As a process, chronic inflammation in asthma generates oxidative stress in pulmonary cells. Oxidative stress initiates the production of mediators of inflammation and ROS in pulmonary epithelial cells and other inflammatory cells [28]. ROS can result in oxidative damage to bronchial epithelial cells in asthma, which promotes inflammation through the release of cytokines [29]. Damage to the airway epithelium may play a role in the increase of particles reaching the airway submucosa, causing increased inflammation and airway remodeling [30].

    An interesting observation was made by Raby et al. [31] to link the maternally-inherited asthma risk factor to mitochondrial inheritance, which is known to be exclusively maternally inherited. This highlights the importance of mitochondrial DNA and mitochondrial dysfunction in asthma pathogenesis.

    Aerobic glycolysis

    Glycolysis is a sequence of reactions that oxygen is used to reoxidise NADH to NAD+. This pathway starts with a molecule of glucose and ends up with two of pyruvate, which is usually only converted to lactate in the absence of oxygen. Glycolysis can occur in aerobic and anaerobic conditions. In aerobic conditions, pyruvate is directed towards the tricarboxylic acid cycle to ultimately undergo OXPHOS. In the first step of this in mitochondria, pyruvate is decarboxylated by pyruvate dehydrogenase (PDH) complex to form acetyl-CoA that is moved into the tricarboxylic acid cycle. PDH activity is limited by a low NAD+/NADH ratio, therefore PDH influences the extent a cell engages in this pathway [32]. In anaerobic conditions, pyruvate stays in the cytoplasm and is fermented to lactate by lactate dehydrogenase. In aerobic glycolysis, also known as the Warburg effect, pyruvate can be fermented to lactate even in the presence of oxygen or further oxidized. The pace of ATP generation in aerobic glycolysis is quicker than OXPHOS, which is thought to suit the energy demands of rapid proliferation [33]. Mechanism of regulation of glycolysis occurs through modification of rate-limiting enzymes, their allosteric activation or inhibition, and by hormonal control.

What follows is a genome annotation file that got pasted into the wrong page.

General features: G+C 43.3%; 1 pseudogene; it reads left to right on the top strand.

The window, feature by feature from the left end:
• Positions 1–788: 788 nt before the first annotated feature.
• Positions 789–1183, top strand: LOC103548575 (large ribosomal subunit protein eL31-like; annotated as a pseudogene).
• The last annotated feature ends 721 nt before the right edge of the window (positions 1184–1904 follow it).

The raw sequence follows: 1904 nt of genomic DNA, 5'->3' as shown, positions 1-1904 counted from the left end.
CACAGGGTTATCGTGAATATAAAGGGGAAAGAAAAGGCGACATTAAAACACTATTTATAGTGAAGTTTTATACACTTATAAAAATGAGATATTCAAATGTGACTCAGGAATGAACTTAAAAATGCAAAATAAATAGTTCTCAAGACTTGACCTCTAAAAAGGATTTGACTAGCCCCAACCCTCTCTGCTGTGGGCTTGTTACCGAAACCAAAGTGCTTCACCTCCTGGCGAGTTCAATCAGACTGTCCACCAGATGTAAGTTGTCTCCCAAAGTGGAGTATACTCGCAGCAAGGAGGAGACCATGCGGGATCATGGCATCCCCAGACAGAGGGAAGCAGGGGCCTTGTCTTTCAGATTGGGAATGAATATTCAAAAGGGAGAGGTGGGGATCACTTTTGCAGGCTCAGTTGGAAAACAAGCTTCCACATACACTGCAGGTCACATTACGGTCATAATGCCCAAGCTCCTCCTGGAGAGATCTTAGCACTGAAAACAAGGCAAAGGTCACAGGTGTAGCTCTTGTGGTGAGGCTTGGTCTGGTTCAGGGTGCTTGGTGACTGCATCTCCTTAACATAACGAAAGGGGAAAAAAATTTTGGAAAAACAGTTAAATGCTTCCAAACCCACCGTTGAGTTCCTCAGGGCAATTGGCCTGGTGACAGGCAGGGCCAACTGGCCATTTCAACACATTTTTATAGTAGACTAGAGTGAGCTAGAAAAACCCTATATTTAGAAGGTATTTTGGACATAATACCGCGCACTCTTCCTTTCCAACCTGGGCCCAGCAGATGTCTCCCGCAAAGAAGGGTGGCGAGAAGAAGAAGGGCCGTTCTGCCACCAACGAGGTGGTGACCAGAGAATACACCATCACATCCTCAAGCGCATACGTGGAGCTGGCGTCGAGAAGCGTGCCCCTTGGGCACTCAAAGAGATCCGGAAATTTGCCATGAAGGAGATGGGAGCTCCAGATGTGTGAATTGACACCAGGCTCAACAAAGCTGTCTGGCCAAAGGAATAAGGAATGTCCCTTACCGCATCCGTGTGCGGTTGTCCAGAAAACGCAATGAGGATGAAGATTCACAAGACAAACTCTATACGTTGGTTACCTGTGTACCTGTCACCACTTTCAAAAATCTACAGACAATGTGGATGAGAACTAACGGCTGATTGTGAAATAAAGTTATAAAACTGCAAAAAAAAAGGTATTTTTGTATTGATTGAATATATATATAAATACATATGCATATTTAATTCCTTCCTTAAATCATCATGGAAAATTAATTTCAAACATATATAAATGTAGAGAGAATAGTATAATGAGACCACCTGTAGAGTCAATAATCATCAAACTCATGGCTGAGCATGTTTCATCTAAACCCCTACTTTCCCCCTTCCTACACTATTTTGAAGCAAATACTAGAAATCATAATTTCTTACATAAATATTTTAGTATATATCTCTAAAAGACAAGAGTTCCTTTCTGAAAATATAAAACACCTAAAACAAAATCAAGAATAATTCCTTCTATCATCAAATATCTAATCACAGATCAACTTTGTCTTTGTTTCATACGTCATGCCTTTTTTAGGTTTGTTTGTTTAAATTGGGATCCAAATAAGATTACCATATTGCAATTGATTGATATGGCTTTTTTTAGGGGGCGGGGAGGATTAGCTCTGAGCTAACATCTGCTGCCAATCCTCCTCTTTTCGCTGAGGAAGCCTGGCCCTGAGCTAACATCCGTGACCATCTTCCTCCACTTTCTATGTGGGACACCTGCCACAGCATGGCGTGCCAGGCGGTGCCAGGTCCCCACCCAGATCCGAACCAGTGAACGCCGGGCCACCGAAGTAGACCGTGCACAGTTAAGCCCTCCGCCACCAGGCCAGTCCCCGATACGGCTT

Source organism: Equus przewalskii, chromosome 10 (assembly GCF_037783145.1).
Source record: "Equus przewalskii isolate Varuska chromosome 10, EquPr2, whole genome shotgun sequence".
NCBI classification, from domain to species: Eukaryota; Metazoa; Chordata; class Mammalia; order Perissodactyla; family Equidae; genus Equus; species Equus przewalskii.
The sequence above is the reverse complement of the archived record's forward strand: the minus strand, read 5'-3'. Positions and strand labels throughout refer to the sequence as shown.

While a lot of research has been carried out in the area of cancer, we know that aerobic glycolysis is exhibited by many proliferative non-transformed mammalian cells. Current research suggests asthma to be associated with a shift in cell metabolism to aerobic glycolysis. Increased glycolysis was reported in bronchial epithelial cells from both obese and control asthma patients [6]. These changes have been linked to an overall increase in oxidative stress [34]. Inhibition of epithelial aerobic glycolysis was found to significantly decrease inflammatory cytokines, suggesting it is involved in the chronic inflammation seen in asthma [7]. A shift to aerobic glycolysis has emerged as a key feature of allergic asthma and has also been proposed as a feature of the development of mucus metaplasia, airway hyper-reactivity, and inflammation [35, 36]. Glycolysis generally occurs in oxygen-deficient conditions but in these studies cells or in vivo disease models were examined under normal oxygen conditions, or the oxygen consumption rates were monitored.